Wednesday

4th May 2016

EU promises change to scandal-tainted bank lending rate

  • An estimated 20 banking giants are under investigation over the Libor rate fixing scandal (Photo: stefan)

The EU is planning an overhaul of inter-bank lending rates tainted by the Libor and Eurlibor rate-fixing scandals.

At a public hearing in the European Parliament on Monday (24 September), EU internal market commissioner Michel Barnier said that new rules on the calculation of interest rates would be presented before the end of 2012.

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He told MEPs that the European Commission is working with other international regulators to restore public trust in the system, which he described as a "public good."

He added that a radical "culture-change" is needed to get away from the "anything goes attitude of the financial sector."

The hearing was held against the backdrop of new EU-wide rules on market manipulation which are currently being negotiated by MEPs and ministers.

In July, the commission announced plans to widen the scope of the legislation to include criminal sanctions on rate fixing.

However, Gary Gensler, chairman of the US Commodity Futures Trading Commission, who spoke to MEPs via videolink, went further by indicating that Libor should be scrapped.

Gensler said that there are "no rules or controls to prevent banks from intentionally or unintentionally herding together to distort the rate." he added that "if Libor does not reflect genuine unsecured interbank lending then maybe we should move to a replacement."

He pointed out that the Libor rate had been unchanged from the previous day in 85 per cent of cases. "Given that markets are volatile, why is Libor so stable?" he asked.

The parliament committee hearing came after public outcry about the Libor scandal which has engulfed Europe and the US.

In the summer, the chief executive of British banking giant Barclays, Bob Diamond, was forced out after the bank was fined almost £300 million (€375 million) for its involvement in rate-fixing. More than 20 banks are now believed to be under investigation over their role in the affair.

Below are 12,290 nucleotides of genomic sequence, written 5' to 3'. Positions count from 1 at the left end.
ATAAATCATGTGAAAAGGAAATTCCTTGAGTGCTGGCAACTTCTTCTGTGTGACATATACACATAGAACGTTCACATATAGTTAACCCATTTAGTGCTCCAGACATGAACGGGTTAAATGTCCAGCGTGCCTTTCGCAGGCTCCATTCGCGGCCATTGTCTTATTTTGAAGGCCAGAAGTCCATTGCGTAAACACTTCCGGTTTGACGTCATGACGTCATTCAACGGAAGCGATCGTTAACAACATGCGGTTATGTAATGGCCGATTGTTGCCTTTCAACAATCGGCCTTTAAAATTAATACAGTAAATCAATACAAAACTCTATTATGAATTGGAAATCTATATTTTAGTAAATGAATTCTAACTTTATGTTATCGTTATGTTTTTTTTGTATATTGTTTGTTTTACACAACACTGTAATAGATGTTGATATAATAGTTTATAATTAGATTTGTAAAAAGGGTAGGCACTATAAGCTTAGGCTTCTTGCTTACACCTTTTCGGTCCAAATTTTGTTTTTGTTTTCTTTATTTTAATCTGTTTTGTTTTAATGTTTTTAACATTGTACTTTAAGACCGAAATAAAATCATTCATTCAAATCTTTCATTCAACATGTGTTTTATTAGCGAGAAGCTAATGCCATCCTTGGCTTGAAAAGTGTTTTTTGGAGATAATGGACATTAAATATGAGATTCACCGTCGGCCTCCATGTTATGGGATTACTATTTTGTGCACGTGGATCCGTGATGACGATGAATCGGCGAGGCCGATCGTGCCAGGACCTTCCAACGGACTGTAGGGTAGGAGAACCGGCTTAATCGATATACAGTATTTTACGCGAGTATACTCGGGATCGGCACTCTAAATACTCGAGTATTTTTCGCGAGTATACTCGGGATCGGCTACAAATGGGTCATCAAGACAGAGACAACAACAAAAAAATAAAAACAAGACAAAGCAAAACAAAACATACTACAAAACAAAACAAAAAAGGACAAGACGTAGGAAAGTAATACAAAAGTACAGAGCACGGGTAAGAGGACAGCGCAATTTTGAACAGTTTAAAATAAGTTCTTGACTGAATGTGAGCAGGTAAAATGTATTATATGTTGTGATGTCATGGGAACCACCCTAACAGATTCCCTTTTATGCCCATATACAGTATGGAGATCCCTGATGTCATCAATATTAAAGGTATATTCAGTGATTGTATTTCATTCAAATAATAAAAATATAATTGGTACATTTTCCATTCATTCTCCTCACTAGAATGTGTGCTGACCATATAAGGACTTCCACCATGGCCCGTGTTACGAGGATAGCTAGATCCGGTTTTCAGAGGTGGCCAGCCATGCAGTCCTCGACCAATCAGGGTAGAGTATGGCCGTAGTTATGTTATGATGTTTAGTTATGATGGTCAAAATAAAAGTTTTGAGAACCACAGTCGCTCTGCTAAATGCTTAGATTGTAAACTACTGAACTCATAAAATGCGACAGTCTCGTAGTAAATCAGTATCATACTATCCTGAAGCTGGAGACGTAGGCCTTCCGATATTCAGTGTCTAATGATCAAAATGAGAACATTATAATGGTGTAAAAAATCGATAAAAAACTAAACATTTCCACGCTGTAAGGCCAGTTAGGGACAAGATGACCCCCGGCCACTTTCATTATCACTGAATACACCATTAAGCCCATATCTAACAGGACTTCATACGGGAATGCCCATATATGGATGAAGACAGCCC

The Libor index calculates the London inter-bank interest rate, based on self-reported borrowing costs on unsecured loans between banks. It also determines the price of an estimated $800 trillion worth of financial instruments.

For his part, Gensler also said that the rapid decline in the volume of inter-bank loans when money markets seized up during the financial crisis in 2008 and 2009 had increased the scope for abuse. He added that "collusion is less likely if Libor rates are anchored on real transactions."

Meanwhile, Dan Doctoroff, the chief executive of financial information service Bloomberg, told MEPs that his company is establishing its own "Blibor" indices based on a range of real credit information, including credit default swaps and short term maturity bonds.

He noted that a "widespread lack of transparency and reliable information contributed substantially to the crisis."

Meanwhile, EU competition chief, Joaquin Almunia, revealed that the EU executive is investigating a series of cases where bank cartels had colluded to artificially raise interest rates.

Almunia, who described the Libor scandal as another product of the "age of deregulation," told euro-deputies that the commission has already moved against rating agency Standard & Poor's and Thomson Reuters over restrictions they placed on the availability of their market information.

He added that the blame for rate-fixing does not lie solely with banks and that politicians and regulators also bear responsibility, however.

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